Applying for a job can be stressful enough without having to be concerned about whether your past can be a reason for employment denial. This is especially true of those who have a criminal past.
For those living in Texas, it is important to know that the 7-year rule applies to Texas background checks.
When an employer decides to run a background check, they have 2 options: run it themselves or hire an agency to do it for them. Most opt to hire a credit reporting agency. A typical background check returns information including:
- Identity verification
- Previous employment history
- Confirmation of educational background
- Driving history
- Credit history
- Criminal record
Texas background checks
It is actually quite common for employers to run background checks on a potential employee in Texas. It is thought that over 90 percent of American employers run background checks before hiring new employees.
In Texas, employers can be held liable in the event that their employee injures someone or damages property while on the job. If an employer fails to run a background check on the employee, this chance increases.
Furthermore, running a background check lets the employer know the information the applicant provided on their application was true.
Additionally, a background check can be a deciding factor in the hiring process. If an employer has 2 solid applicants and one has a criminal history, the employer will tend to choose the applicant who has a clean record.
This practice, however, can backfire.
Those who may have a criminal past and have paid their debt to society have a right to start over. Getting passed over for work can cause these people to resume criminal activities as a last resort.
This is where the 7-year rule comes in.
The 7-year rule is a federal law from the Fair Credit Reporting Act (FCRA) that controls how background checks are used for hiring purposes. The 7-year rule for background checks is a way to give employers the security they desire while allowing for the needs of prospective employees who have a criminal past.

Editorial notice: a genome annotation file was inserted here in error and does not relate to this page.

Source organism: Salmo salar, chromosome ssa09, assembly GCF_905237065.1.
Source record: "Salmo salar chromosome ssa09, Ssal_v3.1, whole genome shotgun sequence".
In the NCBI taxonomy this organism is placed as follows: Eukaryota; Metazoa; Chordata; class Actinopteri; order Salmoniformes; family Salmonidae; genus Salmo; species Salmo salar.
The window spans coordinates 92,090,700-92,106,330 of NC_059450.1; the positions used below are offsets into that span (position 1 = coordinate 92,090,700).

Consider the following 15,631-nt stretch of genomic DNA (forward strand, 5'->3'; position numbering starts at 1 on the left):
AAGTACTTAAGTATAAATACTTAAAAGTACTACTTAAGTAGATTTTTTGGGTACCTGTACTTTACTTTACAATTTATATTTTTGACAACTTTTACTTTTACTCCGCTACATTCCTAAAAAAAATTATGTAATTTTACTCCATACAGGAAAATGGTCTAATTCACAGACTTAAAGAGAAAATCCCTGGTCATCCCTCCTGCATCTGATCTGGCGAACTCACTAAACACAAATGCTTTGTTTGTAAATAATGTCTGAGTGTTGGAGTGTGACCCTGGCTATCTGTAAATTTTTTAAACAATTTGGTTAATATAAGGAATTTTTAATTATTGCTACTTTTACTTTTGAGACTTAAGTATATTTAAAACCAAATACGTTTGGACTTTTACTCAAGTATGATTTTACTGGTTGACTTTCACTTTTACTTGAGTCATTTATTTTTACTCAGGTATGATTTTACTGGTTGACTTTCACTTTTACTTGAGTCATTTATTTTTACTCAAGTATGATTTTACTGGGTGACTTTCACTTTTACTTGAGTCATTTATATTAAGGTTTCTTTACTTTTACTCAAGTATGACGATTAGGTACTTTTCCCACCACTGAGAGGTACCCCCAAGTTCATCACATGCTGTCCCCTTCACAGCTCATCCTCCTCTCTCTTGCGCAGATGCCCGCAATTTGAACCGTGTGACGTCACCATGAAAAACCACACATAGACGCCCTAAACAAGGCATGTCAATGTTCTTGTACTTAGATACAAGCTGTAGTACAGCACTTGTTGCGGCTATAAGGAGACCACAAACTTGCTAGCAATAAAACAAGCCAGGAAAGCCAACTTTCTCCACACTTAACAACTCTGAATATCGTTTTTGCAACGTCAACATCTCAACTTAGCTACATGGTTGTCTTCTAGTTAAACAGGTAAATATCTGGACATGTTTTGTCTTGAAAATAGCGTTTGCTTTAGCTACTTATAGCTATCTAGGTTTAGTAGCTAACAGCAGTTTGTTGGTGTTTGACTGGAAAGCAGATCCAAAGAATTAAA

7-year rule and credit agencies
Employers have the right to perform their own background check on prospective employees. However, many opt to hire companies to do the work for them.
If an employer chooses to do their own background check, they have the freedom to take the history back as far as they like. However, the agencies most employers turn to are limited by the 7-year rule.
Texas 7-year rule exceptions
Texas has its own rules that provide exceptions to the 7-year rule.
For jobs that have a yearly salary of $75,000 or more, employers are allowed to check the applicant’s record as far back as age 18, which could be longer than 7 years. The same is true for those seeking employment with an insurance company. Applicants for state and local government jobs can also have checks run to their 18th birthday, regardless of the year span.
For those seeking jobs that would require them to enter people’s homes (like a plumber or electrician) or for residential delivery (i.e. FedEx or UPS), employers are required to check 10 years for misdemeanor history and 20 for felony history.
Beneficial exceptions for job applicants
For those who accepted deferred adjudication or probation and then the charge was dismissed, the ruling wouldn’t show up on a criminal record, even if it was less than 7 years prior.
In the case of those filling out applications that specifically ask about criminal convictions, if the applicant doesn’t enter a guilty or no contest plea — or receive a criminal conviction — then the applicant’s arrest is not considered proof of criminal conduct.
All minor criminal records (those under 18) in Texas are sealed. If an applicant was convicted of a crime before they turned 18, then the 7-year rule would bar an employer from gathering information about the applicant’s criminal record.
Additionally, the Equal Employment Opportunity Commission (EEOC) protects ethnic and racial groups from employer discrimination through background checks. If someone feels a potential employer has used their race or ethnicity to require a background check, they can file a complaint with the EEOC.